According to German specialists who serve Bundesliga matches, fouls after the continuation of the season were 46% less than they were during the same period before its suspension. Players approach the recommendations responsibly — and not only stopped hugging after scoring goals but also less actively make tackles and try not to play “body to body”.

Experiments with broadcast formats

In addition to the obvious improvement in their quality, many leagues and championships can try to offer viewers paid options that will help support teams in difficult financial situations. For example, the NFL already in 2019 received only 15-16% of revenue from ticket sales, and the rest of the money came from paid broadcasts.

Modern infographics, slow-motion replays, the option to “scroll” the best moments and display player statistics on the screens — this is what specialists should do to keep the viewer at the TV screens and gadgets, as well as earn money. In the vanguard — “Formula 1”: soon, the audience is promised access to 360-degree cameras directly in the drivers ‘ cars.

Increasing the TV audience

Unable to find the opportunity to visit the stadiums, sports fans reached for the TV screens.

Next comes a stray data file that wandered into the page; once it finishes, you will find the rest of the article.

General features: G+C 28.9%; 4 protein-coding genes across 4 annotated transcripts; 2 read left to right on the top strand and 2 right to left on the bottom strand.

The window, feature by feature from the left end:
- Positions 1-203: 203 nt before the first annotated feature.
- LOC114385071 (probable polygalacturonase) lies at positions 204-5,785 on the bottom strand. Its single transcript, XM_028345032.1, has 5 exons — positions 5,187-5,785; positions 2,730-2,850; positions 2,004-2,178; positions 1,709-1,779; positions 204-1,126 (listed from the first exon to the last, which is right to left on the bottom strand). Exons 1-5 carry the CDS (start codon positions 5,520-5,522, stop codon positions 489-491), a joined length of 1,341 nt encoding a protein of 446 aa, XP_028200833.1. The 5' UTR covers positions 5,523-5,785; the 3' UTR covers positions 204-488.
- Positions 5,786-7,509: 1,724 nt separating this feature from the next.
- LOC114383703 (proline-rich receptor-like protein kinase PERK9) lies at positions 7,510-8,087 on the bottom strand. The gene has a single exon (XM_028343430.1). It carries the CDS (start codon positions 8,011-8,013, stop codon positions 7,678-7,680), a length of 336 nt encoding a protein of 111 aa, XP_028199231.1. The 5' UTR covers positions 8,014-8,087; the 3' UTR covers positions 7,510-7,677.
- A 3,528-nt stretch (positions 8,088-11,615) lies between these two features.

Many foreign have fared pretty well  during the pandemic – the Sky Sports channel network has increased its audience by 21% thanks to broadcasts of Premier League matches.

Football and Covid-19

Football is a prime example of how the sports sector is changing under the influence of Covid-19.

The restart of the European season is largely due to the head of the German Football League, Christian Seifert. After all, for a long time, it was believed that it was impossible to hold matches without allowing the spread of the coronavirus. Seifert also convened a commission of virologists, which developed regulations covering all aspects of the life of football players. They are instructed to minimize contact with the outside world, not to eat or take a shower at the base, but to go home immediately after training, press the elevator buttons with their elbows, distance themselves from their loved ones in the presence of suspicious symptoms, and so on. At the stadium, handshakes, team photos, and other ceremonial events were canceled, and press conferences were transferred to an online format.

As for the other sports, the COVID-19 impact sports can be even more sensitive: where there was initially little money, there will be no money left at all. According to the sports experts, the pandemic will cause a restructuring of the system of professional sports: its low-budget sports will partially descend to the amateur level, and high-budget will go online like other sectors of the economy. The best online sports betting is already attracting more and more money and the public. The pandemic may be a turning point, after which the gaming industry will overcome the sports industry in the fight for the hearts and wallets of millions.